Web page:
With my first perennial garden in the early eighties, I had one frosty peach Day Lily called Theresa Hall which is still with me. I keep it mostly for sentimental reasons as its Flowers are small and easily lost in the June garden.
A gardener friend gave me a couple of the classic June blooming Lemon Lilies and one early season pale orange Lily. I liked how this orange Flower showed up in a season of mostly blues and pinks. I also transplanted some of the Day Lilies that grow wild around here to a spot at the top of our driveway. They are a tall deep orange Lily that grows with abandon along the roadsides of New Hampshire and Vermont. They have liked holding up their spot at the entrance to the farm, and I have liked having them there.
In general however, the stunning developments in the world of Day Lilies passed me by until a few years ago when I started to pay attention to Day Lilies again. It was bliss to discover then plant a dozen or two of the colorful new cultivars with their divergent bloom times. Suddenly Day Lilies were not just a blip in the busy June landscape but a luxurious friend all summer long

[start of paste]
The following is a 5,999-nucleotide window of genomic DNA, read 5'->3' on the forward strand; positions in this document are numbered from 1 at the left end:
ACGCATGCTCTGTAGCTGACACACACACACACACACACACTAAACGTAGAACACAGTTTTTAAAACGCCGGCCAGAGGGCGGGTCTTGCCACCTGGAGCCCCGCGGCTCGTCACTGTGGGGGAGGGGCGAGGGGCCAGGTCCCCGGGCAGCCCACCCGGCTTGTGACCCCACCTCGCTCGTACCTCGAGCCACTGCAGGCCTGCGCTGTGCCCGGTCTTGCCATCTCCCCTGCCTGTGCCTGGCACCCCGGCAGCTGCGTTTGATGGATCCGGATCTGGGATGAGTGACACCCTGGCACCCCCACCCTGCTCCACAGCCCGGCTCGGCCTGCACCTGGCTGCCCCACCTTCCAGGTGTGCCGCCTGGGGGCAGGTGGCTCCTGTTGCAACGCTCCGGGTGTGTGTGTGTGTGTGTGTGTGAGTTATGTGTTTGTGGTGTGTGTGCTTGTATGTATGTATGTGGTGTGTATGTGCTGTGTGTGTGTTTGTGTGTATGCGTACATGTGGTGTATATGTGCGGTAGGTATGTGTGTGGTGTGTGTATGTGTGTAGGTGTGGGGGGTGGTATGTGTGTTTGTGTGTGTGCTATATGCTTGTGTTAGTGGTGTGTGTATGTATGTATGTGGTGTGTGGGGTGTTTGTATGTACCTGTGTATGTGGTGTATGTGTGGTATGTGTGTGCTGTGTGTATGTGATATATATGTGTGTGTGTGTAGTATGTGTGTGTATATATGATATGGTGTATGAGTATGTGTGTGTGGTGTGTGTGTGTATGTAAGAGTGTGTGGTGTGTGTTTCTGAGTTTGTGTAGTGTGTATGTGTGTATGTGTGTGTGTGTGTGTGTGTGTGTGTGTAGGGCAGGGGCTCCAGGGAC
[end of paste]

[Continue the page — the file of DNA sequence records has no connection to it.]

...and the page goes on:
The gardens here now contain a deluge of Day Lilies. Below are some of the ones blooming right now. I relish how many others are still to come in August and September.
We had a much needed downpour last night. Even the wildflowers were drooping before this night of rain. The Day Lilies deserve a nod for having managed to look fresh and beautiful even through the preceding crisp hot weeks, though I must say this morning as I went out to deadhead them, they looked as refreshed by the rain as everyone else.